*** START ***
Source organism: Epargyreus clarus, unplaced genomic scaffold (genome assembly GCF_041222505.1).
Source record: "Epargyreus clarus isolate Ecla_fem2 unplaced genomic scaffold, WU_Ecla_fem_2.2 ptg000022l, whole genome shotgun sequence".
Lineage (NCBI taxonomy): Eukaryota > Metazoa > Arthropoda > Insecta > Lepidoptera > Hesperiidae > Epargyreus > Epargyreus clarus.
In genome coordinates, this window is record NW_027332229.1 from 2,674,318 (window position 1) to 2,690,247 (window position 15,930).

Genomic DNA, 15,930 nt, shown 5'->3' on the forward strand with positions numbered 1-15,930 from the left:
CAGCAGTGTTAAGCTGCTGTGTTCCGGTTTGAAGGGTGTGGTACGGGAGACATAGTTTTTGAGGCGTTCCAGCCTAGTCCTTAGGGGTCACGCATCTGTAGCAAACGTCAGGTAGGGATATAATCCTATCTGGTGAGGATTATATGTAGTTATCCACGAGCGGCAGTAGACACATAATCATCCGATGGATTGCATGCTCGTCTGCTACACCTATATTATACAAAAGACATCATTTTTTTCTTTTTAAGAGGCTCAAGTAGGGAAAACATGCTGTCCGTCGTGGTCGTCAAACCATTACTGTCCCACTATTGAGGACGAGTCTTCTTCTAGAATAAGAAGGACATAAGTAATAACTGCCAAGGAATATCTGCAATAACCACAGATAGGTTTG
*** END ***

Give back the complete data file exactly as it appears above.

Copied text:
Source organism: Epargyreus clarus, unplaced genomic scaffold (genome assembly GCF_041222505.1).
Source record: "Epargyreus clarus isolate Ecla_fem2 unplaced genomic scaffold, WU_Ecla_fem_2.2 ptg000022l, whole genome shotgun sequence".
Lineage (NCBI taxonomy): Eukaryota > Metazoa > Arthropoda > Insecta > Lepidoptera > Hesperiidae > Epargyreus > Epargyreus clarus.
In genome coordinates, this window is record NW_027332229.1 from 2,674,318 (window position 1) to 2,690,247 (window position 15,930).

Genomic DNA, 15,930 nt, shown 5'->3' on the forward strand with positions numbered 1-15,930 from the left:
CAGCAGTGTTAAGCTGCTGTGTTCCGGTTTGAAGGGTGTGGTACGGGAGACATAGTTTTTGAGGCGTTCCAGCCTAGTCCTTAGGGGTCACGCATCTGTAGCAAACGTCAGGTAGGGATATAATCCTATCTGGTGAGGATTATATGTAGTTATCCACGAGCGGCAGTAGACACATAATCATCCGATGGATTGCATGCTCGTCTGCTACACCTATATTATACAAAAGACATCATTTTTTTCTTTTTAAGAGGCTCAAGTAGGGAAAACATGCTGTCCGTCGTGGTCGTCAAACCATTACTGTCCCACTATTGAGGACGAGTCTTCTTCTAGAATAAGAAGGACATAAGTAATAACTGCCAAGGAATATCTGCAATAACCACAGATAGGTTTG